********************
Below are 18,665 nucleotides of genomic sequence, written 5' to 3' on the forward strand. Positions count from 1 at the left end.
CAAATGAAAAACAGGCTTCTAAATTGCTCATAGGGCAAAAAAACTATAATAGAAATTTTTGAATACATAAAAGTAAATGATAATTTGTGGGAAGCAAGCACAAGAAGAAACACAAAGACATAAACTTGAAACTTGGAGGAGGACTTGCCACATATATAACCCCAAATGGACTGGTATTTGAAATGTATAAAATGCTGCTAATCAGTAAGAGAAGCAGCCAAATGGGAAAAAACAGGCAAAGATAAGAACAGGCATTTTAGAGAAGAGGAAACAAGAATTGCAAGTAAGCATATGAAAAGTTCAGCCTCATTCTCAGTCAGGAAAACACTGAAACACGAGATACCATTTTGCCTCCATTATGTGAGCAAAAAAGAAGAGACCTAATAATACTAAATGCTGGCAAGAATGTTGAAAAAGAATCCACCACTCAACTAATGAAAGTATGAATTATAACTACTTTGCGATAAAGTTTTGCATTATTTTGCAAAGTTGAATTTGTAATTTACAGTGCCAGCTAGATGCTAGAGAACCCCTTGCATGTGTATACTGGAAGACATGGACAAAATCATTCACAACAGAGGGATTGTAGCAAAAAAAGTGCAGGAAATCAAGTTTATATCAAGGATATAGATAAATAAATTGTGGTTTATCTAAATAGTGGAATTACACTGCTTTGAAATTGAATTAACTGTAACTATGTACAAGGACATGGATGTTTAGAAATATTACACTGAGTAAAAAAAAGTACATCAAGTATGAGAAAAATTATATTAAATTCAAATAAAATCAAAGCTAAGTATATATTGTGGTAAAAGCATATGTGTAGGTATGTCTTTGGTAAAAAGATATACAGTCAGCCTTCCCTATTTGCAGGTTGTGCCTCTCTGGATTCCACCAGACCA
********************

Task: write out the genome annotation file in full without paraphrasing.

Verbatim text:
Below are 18,665 nucleotides of genomic sequence, written 5' to 3' on the forward strand. Positions count from 1 at the left end.
CAAATGAAAAACAGGCTTCTAAATTGCTCATAGGGCAAAAAAACTATAATAGAAATTTTTGAATACATAAAAGTAAATGATAATTTGTGGGAAGCAAGCACAAGAAGAAACACAAAGACATAAACTTGAAACTTGGAGGAGGACTTGCCACATATATAACCCCAAATGGACTGGTATTTGAAATGTATAAAATGCTGCTAATCAGTAAGAGAAGCAGCCAAATGGGAAAAAACAGGCAAAGATAAGAACAGGCATTTTAGAGAAGAGGAAACAAGAATTGCAAGTAAGCATATGAAAAGTTCAGCCTCATTCTCAGTCAGGAAAACACTGAAACACGAGATACCATTTTGCCTCCATTATGTGAGCAAAAAAGAAGAGACCTAATAATACTAAATGCTGGCAAGAATGTTGAAAAAGAATCCACCACTCAACTAATGAAAGTATGAATTATAACTACTTTGCGATAAAGTTTTGCATTATTTTGCAAAGTTGAATTTGTAATTTACAGTGCCAGCTAGATGCTAGAGAACCCCTTGCATGTGTATACTGGAAGACATGGACAAAATCATTCACAACAGAGGGATTGTAGCAAAAAAAGTGCAGGAAATCAAGTTTATATCAAGGATATAGATAAATAAATTGTGGTTTATCTAAATAGTGGAATTACACTGCTTTGAAATTGAATTAACTGTAACTATGTACAAGGACATGGATGTTTAGAAATATTACACTGAGTAAAAAAAAGTACATCAAGTATGAGAAAAATTATATTAAATTCAAATAAAATCAAAGCTAAGTATATATTGTGGTAAAAGCATATGTGTAGGTATGTCTTTGGTAAAAAGATATACAGTCAGCCTTCCCTATTTGCAGGTTGTGCCTCTCTGGATTCCACCAGACCA